SCUs operate on budgetary crumbs (First of 2 parts)

Published by rudy Date posted on April 1, 2010

MANILA, Philippines – Pity the country’s state colleges and universities (SCUs) — they operate on “budgetary crumbs”.

But, ironically, they are mandated — and expected — to be of great service to the Filipino people, particularly those in the countryside.

In 2010, the 113 SCUs, many of which have multiple campuses strewn across the length and breadth of the archipelago, were allocated only a measly aggregate budget of P22.4 billion, or P427 million less than that in 2009.

The situation becomes more distressing when one considers that this “pittance budget” is unevenly distributed among the state-owned institutions of higher learning, as reflected in the 2010 General Appropriations Act (GAA).

Consider: The University of the Philippines System (UPS) allocation this year is P6.9 billion, or almost one-third of the total budget of the SCUs.

At first glance, the UP System’s funding support may look big, until one realized that it is distributed among its seven campuses in Luzon, Visayas, and Mindanao.

The UP System’s flagship campus is UP Diliman in Quezon City, which is recognized in the fields of law, public and business administration, marine and social sciences, urban and regional planning, and humanities.

UP Manila (including the Philippine General Hospital or PGH) is the country’s premier academic institution in medical and health sciences.

UP Los Baños specializes mainly in agriculture and forestry.

UP Open University (UPOU), also in Los Baños, is the national “center of excellence” in distance education and open learning.

UP Baguio is in the highland city of Baguio.

UP Visayas is the center for fisheries and marine science education and research. It has four campuses: the main in Miag-ao, Iloilo; another in Iloilo City; in Cebu City (UP Cebu); and in Tacloban City (Leyte) (UP Tacloban).

UP Mindanao (Davao City) emphasizes Mindanao’s comparative advantage, natural endowments, and development goals.

Mindanao State University (Marawi City, Lanao del Sur), as shown in GAA 2010, got the second biggest budget among the SCUs — P1.2 billion. Separately, the MSU-Iligan Institute of Technology received P350.8 million while MSU-Tawi-Tawi College of Technology and Oceanography was allotted P220.27 million.

The school with the third biggest appropriation in 2010 is the Polytechnic University of the Philippines (PUP) in Manila, which was in the news recently when its student activists went on a property destruction rampage to oppose the school’s proposed plan to increase tuition.

As gathered from newspaper accounts, PUP charges a per unit tuition rate that is so small it is good only for a bus fare.

PUP has a budget of P640.44 million in 2010, down from P665.59 million in 2009.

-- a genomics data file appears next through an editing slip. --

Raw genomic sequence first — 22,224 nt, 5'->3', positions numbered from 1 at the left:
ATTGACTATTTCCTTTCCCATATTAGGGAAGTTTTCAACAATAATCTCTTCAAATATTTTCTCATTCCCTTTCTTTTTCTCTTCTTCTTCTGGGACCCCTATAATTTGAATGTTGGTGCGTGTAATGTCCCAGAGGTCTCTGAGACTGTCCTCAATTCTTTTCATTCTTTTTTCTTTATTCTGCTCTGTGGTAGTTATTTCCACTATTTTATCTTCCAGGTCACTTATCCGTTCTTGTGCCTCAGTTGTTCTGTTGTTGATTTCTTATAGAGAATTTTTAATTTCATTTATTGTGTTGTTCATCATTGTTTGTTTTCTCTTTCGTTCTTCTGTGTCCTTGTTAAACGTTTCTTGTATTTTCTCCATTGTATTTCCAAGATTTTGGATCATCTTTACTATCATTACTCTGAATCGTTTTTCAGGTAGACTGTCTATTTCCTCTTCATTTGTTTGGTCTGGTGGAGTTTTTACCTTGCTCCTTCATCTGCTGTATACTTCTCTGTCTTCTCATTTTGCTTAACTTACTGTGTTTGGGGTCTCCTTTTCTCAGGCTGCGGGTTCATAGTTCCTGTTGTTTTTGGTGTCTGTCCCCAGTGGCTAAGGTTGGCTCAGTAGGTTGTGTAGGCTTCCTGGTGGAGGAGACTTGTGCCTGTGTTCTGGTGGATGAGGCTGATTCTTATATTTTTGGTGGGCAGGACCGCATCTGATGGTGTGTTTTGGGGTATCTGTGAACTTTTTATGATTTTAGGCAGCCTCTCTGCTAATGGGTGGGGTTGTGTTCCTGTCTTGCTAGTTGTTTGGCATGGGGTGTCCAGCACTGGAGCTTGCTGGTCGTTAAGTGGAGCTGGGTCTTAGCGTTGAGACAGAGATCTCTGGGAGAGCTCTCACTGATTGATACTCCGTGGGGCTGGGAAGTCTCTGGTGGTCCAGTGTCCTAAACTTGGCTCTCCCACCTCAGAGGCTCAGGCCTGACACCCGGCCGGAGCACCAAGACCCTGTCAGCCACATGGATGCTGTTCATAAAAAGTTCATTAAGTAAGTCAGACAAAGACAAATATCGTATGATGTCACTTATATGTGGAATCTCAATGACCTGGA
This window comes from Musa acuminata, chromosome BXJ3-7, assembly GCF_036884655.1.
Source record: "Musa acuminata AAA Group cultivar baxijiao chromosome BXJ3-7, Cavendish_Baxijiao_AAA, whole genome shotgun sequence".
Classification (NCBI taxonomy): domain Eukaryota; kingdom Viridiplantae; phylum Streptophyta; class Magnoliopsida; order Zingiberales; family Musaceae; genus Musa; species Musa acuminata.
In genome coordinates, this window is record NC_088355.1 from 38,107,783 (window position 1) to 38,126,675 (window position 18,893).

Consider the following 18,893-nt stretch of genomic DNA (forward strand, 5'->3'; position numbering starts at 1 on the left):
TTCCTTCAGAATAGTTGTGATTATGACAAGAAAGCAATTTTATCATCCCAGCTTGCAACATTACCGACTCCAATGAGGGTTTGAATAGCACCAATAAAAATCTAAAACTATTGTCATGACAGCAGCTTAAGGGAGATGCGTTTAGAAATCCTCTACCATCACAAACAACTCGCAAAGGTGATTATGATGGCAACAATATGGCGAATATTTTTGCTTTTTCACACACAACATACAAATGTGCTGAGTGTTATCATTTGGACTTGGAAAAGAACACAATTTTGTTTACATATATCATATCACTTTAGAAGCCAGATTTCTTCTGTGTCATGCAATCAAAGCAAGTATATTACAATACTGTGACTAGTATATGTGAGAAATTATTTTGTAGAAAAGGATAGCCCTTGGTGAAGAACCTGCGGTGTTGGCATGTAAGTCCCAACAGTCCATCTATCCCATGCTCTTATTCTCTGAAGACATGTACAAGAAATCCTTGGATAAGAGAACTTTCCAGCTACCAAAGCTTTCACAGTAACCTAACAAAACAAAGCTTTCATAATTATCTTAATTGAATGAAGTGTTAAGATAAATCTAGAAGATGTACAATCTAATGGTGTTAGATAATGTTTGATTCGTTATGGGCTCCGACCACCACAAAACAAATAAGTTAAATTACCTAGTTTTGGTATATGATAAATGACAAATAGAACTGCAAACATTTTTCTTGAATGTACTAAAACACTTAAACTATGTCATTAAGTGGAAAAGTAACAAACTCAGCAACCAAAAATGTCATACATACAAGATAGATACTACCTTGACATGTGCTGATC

Completing the list of the top 10 universities that received the highest appropriations in 2010 are Bicol State University (BSU), P471,864,000; Philippine Normal University, (PNU, Manila), P387,233,000; Technological University of the Philippines (TUP, Manila), P376,700,000; Don Mariano Marcos Memorial State University (DMMMSU, La Union), P376,268,000; Isabela State University (ISU), P367,264,000; West Visayas State University (WCSU, Iloilo City), P318,067,000; and Mariano Marcos State University (MMSU, Ilocos Norte), P285,785,000.

In sum, the budgets of the top 10 SCUs are more than half of the total allocations of the 113 government tertiary institutions. The rest are distributed among the 103 universities and colleges.

It is no wonder, therefore, that the other SCUs getting “petty cash” budgets understandably are not performing well as providers of higher education, as, at times, shown by results of licensure examinations given by the Professional Regulation Commission (PRC). One can count on some exceptions, though.

Now, read this and weep: The school (in Mindanao) with the least budget in 2010 got only P15.27 million, perhaps only a little more than the salary and perks of a basketball superstar.

The four colleges with the least budgets received an aggregate allocation of P68 million, or less than the annual Project Development Assistance Fund (PDAF) or “pork barrel” of only one congressman (P70 million).

The combined budgets (P192.38 million) of the nine least endowed colleges, on the other hand, are less than the yearly PDAF of one senator (P200 million).

Read on: Of the government-funded 52 universities and 61 colleges, 87 have individual budgets less than the “pork barrel” of one senator. (To be continued) –Rudy A. Fernandez (The Philippine Star)

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